appear in the riddle as a primary number like 5, 7 ,
and 12 and it could not have been intended to appear
in the text four times as John pointed out.
Now lets take the number five and see how many times
the root appears within the text of Mark. Remember if
the number five has not been tampered with it should
appear five times.
RSV Mar 6:38 And he said to them, "How many loaves
have you? Go and see." And when they had found out,
they said, "Five, and two fish."
RSV Mar 6:41 And taking the five loaves and the two
fish he looked up to heaven, and blessed, and broke
the loaves, and gave them to the disciples to set
before the people; and he divided the two fish among
RSV Mar 6:44 And those who ate the loaves were five
RSV Mar 8:19 When I broke the five loaves for the five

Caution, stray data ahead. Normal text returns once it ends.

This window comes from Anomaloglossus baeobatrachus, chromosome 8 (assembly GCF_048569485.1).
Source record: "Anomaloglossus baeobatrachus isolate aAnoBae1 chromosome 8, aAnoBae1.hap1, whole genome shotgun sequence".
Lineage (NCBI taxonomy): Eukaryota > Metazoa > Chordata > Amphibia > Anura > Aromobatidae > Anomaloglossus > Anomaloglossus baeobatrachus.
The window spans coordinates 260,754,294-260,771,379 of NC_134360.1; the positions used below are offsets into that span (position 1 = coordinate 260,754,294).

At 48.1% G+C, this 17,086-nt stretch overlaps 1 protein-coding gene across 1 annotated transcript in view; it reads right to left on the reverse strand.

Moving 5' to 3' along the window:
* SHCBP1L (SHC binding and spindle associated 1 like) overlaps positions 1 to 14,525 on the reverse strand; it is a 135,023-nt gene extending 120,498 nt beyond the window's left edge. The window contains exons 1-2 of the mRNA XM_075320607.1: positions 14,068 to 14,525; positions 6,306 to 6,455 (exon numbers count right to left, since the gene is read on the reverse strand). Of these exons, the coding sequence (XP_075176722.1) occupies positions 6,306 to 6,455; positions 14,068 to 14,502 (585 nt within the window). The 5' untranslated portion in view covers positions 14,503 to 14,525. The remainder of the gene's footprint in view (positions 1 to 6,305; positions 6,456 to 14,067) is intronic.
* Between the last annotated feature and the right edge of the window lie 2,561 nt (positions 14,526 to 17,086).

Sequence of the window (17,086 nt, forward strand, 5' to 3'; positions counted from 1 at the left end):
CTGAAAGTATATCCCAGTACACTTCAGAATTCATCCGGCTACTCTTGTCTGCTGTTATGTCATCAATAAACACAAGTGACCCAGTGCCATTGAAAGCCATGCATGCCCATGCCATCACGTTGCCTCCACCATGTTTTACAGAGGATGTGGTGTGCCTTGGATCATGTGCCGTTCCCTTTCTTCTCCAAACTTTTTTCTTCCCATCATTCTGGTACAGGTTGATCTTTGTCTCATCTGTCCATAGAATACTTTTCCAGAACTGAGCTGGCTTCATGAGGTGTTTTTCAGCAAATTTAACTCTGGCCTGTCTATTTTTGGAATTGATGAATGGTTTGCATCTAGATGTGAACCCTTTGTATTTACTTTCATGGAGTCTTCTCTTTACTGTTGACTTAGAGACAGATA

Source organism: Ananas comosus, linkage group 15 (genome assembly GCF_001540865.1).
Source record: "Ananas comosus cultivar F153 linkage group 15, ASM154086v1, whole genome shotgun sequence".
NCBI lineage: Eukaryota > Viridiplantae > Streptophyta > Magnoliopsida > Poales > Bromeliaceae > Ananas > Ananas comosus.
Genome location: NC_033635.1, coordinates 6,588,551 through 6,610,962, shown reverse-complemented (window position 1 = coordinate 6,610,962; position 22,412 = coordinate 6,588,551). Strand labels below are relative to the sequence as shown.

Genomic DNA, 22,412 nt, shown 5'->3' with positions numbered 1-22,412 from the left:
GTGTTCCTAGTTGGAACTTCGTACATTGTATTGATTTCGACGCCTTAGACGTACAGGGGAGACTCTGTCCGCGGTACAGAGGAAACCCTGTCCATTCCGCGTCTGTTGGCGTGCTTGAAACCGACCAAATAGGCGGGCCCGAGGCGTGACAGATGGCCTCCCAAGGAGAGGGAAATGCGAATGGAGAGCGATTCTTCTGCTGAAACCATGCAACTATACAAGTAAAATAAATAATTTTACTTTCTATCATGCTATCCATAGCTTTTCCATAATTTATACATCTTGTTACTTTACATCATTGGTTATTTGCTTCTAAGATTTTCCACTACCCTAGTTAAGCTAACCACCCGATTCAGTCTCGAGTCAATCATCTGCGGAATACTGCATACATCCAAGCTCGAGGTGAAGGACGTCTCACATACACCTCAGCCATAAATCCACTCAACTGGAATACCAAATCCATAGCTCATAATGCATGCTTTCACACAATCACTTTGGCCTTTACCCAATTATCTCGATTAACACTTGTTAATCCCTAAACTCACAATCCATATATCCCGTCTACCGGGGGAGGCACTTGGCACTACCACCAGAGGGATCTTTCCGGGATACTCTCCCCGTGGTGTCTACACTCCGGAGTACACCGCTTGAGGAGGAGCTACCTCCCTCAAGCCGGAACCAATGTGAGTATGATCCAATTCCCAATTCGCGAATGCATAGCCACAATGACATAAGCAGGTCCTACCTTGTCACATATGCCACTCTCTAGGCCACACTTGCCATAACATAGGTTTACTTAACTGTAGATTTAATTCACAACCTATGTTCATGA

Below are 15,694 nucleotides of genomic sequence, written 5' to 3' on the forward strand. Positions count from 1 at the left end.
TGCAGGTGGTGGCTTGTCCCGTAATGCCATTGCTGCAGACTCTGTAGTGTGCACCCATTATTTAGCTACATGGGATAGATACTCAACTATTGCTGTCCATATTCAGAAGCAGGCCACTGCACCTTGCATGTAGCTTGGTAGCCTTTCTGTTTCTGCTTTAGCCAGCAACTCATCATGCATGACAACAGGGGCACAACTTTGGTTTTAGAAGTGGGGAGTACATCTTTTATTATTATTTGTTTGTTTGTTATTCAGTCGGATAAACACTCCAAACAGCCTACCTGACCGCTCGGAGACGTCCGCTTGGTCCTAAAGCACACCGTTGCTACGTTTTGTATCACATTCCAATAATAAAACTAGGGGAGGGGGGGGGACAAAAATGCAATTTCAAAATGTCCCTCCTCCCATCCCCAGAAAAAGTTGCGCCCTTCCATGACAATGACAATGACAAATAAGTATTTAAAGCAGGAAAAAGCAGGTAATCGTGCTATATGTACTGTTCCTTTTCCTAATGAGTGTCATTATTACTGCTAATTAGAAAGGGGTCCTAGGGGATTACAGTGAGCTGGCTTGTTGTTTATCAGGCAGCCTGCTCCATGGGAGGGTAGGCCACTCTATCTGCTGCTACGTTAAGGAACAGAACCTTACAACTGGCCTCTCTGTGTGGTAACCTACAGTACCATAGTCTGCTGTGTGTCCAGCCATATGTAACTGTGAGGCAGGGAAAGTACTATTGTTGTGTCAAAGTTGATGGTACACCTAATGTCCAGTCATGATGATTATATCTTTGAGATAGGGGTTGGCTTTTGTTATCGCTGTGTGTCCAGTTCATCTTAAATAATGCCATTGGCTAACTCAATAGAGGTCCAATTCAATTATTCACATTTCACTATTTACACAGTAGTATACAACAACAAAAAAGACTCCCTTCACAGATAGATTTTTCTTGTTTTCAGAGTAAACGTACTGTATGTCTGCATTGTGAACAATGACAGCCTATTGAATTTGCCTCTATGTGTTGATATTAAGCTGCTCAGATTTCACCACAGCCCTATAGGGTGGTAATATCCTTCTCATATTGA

thousand, how many baskets full of broken pieces did
you take up?" They said to him, "Twelve."
Again we see that five like four appears excacly the
correct number of times and in verse 8:19 it appears
two times to complete the requirement.
Again our search reveals the number five coincides
with the exact number of occurrences of the Greek
root for five.
Now we come to the number seven lets see what the
search for the Greek root of seven reveals:
RSV Mar 8:5 And he asked them, "How many loaves have
you?" They said, "Seven."
RSV Mar 8:6 And he commanded the crowd to sit down on
the ground; and he took the seven loaves, and having
given thanks he broke them and gave them to
his disciples to set before the people; and they set
them before the crowd.
RSV Mar 8:8 And they ate, and were satisfied; and they
took up the broken pieces left over, seven baskets
RSV Mar 8:20 "And the seven for the four thousand, how
many baskets full of broken pieces did you take up?"
And they said to him, "Seven."
RSV Mar 12:20 There were seven brothers; the first
took a wife, and when he died left no children;
RSV Mar 12:22 and the seven left no children. Last of
all the woman also died.
RSV Mar 12:23 In the resurrection whose wife will she
be? For the seven had her as wife."
RSV Mar 16:9 Now when he rose early on the first day